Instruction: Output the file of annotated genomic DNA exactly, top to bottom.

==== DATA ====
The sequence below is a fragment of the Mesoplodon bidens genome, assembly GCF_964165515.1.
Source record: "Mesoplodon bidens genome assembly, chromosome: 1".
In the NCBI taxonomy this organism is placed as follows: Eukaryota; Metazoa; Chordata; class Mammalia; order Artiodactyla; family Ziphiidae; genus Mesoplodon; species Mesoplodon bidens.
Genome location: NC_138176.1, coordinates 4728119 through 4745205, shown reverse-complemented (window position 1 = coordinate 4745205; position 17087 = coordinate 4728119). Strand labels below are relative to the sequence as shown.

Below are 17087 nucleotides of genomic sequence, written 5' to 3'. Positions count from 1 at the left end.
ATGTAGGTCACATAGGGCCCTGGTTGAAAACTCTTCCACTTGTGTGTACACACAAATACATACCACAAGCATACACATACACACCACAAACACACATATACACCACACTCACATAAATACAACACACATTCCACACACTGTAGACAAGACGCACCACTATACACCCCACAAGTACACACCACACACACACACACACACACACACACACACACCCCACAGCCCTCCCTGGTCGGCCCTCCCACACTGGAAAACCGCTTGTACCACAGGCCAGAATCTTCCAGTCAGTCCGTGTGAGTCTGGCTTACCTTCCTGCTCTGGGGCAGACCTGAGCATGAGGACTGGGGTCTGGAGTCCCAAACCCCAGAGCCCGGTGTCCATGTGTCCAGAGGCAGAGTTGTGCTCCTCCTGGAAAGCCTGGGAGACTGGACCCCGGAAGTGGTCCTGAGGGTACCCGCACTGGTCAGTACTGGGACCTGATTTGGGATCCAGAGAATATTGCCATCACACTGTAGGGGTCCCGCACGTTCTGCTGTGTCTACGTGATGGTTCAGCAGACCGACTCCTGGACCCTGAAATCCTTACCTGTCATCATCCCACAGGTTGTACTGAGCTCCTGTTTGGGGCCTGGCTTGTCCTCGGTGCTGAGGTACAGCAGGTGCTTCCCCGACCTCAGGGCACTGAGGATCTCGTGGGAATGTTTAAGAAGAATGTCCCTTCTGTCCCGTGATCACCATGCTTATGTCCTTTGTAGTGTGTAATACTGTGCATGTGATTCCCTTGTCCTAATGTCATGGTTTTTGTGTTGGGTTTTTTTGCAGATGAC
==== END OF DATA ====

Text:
The sequence below is a fragment of the Mesoplodon bidens genome, assembly GCF_964165515.1.
Source record: "Mesoplodon bidens genome assembly, chromosome: 1".
In the NCBI taxonomy this organism is placed as follows: Eukaryota; Metazoa; Chordata; class Mammalia; order Artiodactyla; family Ziphiidae; genus Mesoplodon; species Mesoplodon bidens.
Genome location: NC_138176.1, coordinates 4728119 through 4745205, shown reverse-complemented (window position 1 = coordinate 4745205; position 17087 = coordinate 4728119). Strand labels below are relative to the sequence as shown.

Below are 17087 nucleotides of genomic sequence, written 5' to 3'. Positions count from 1 at the left end.
ATGTAGGTCACATAGGGCCCTGGTTGAAAACTCTTCCACTTGTGTGTACACACAAATACATACCACAAGCATACACATACACACCACAAACACACATATACACCACACTCACATAAATACAACACACATTCCACACACTGTAGACAAGACGCACCACTATACACCCCACAAGTACACACCACACACACACACACACACACACACACACACACCCCACAGCCCTCCCTGGTCGGCCCTCCCACACTGGAAAACCGCTTGTACCACAGGCCAGAATCTTCCAGTCAGTCCGTGTGAGTCTGGCTTACCTTCCTGCTCTGGGGCAGACCTGAGCATGAGGACTGGGGTCTGGAGTCCCAAACCCCAGAGCCCGGTGTCCATGTGTCCAGAGGCAGAGTTGTGCTCCTCCTGGAAAGCCTGGGAGACTGGACCCCGGAAGTGGTCCTGAGGGTACCCGCACTGGTCAGTACTGGGACCTGATTTGGGATCCAGAGAATATTGCCATCACACTGTAGGGGTCCCGCACGTTCTGCTGTGTCTACGTGATGGTTCAGCAGACCGACTCCTGGACCCTGAAATCCTTACCTGTCATCATCCCACAGGTTGTACTGAGCTCCTGTTTGGGGCCTGGCTTGTCCTCGGTGCTGAGGTACAGCAGGTGCTTCCCCGACCTCAGGGCACTGAGGATCTCGTGGGAATGTTTAAGAAGAATGTCCCTTCTGTCCCGTGATCACCATGCTTATGTCCTTTGTAGTGTGTAATACTGTGCATGTGATTCCCTTGTCCTAATGTCATGGTTTTTGTGTTGGGTTTTTTTGCAGATGAC